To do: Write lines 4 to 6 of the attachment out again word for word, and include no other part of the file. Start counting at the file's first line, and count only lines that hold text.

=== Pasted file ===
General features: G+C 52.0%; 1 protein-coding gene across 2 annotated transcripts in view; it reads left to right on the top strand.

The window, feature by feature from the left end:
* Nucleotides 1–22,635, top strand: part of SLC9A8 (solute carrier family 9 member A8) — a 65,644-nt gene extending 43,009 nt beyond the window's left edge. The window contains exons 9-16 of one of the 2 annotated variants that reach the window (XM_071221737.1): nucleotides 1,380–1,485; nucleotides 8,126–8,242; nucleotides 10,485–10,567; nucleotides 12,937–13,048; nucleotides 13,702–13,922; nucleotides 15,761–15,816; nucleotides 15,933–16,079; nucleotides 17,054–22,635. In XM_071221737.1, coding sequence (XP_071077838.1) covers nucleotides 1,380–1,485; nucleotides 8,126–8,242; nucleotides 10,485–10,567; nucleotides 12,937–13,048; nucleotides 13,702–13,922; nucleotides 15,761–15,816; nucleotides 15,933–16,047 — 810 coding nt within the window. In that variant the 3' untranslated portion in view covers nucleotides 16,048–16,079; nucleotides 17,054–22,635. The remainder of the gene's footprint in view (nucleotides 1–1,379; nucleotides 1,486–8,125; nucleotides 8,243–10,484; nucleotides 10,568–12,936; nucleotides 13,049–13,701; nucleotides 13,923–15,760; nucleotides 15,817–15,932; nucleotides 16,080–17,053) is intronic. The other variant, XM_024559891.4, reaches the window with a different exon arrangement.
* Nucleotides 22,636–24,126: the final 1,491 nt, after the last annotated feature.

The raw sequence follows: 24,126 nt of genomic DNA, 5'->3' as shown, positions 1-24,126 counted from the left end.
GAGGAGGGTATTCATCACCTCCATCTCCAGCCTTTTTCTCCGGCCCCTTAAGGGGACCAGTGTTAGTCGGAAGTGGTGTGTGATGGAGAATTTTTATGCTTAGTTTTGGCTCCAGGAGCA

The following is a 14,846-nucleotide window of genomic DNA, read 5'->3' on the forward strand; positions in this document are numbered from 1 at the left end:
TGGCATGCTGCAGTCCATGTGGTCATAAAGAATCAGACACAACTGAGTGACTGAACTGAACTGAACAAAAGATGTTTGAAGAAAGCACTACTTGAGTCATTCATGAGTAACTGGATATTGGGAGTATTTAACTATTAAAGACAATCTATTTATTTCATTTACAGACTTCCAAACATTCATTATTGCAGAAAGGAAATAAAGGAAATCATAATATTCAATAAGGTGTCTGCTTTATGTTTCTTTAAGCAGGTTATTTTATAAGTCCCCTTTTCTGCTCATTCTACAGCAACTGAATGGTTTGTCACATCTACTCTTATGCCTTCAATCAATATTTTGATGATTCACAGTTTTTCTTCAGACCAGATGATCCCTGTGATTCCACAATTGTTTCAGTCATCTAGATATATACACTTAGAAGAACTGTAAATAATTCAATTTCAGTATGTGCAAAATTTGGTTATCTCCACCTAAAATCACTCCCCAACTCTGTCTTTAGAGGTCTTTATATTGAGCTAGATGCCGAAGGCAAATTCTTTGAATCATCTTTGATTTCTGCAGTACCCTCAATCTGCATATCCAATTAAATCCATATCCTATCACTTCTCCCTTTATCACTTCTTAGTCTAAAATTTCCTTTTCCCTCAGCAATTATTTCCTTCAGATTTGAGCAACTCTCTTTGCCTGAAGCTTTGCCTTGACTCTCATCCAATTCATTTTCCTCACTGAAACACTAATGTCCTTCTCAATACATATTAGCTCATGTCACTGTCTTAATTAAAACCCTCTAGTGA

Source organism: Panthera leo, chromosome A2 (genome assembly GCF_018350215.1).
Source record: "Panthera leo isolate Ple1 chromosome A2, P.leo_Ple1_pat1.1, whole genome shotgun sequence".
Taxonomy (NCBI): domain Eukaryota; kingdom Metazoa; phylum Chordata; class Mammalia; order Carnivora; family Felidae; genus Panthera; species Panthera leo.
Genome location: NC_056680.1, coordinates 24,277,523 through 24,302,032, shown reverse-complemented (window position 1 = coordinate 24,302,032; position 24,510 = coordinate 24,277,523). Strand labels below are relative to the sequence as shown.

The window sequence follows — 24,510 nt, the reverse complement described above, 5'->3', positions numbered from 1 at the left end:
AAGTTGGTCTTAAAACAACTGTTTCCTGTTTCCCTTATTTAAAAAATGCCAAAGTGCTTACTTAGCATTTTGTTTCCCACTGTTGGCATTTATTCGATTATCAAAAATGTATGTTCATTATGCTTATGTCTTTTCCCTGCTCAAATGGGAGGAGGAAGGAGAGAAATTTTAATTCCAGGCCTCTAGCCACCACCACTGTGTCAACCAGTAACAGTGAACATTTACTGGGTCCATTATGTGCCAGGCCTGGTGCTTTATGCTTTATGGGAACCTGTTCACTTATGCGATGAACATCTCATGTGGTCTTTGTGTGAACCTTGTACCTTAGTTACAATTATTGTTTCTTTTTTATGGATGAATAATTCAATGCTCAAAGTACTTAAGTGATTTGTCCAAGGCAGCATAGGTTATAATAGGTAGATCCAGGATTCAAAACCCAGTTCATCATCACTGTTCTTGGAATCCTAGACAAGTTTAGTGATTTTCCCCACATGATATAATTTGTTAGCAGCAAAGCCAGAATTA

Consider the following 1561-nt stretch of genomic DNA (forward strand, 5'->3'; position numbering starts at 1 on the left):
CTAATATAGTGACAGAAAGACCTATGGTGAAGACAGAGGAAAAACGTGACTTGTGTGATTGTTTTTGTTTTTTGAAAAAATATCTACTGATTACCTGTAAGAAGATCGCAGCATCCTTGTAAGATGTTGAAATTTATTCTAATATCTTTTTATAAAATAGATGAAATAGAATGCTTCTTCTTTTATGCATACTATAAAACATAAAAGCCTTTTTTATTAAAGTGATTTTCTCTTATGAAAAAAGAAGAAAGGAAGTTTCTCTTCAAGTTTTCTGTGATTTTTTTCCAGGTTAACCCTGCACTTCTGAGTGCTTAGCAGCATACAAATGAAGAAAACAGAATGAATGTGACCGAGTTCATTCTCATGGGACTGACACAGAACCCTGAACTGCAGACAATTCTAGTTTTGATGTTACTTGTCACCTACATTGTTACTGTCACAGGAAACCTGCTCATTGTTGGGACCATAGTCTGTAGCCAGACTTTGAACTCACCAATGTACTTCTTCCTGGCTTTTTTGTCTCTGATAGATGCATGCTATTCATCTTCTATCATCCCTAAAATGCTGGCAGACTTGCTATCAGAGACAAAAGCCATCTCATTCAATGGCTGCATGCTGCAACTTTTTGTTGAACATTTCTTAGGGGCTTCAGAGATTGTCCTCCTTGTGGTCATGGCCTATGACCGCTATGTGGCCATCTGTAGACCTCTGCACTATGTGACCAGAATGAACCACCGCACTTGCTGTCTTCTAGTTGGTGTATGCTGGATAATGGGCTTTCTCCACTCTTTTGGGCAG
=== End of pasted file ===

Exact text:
* Nucleotides 22,636–24,126: the final 1,491 nt, after the last annotated feature.

The raw sequence follows: 24,126 nt of genomic DNA, 5'->3' as shown, positions 1-24,126 counted from the left end.
GAGGAGGGTATTCATCACCTCCATCTCCAGCCTTTTTCTCCGGCCCCTTAAGGGGACCAGTGTTAGTCGGAAGTGGTGTGTGATGGAGAATTTTTATGCTTAGTTTTGGCTCCAGGAGCA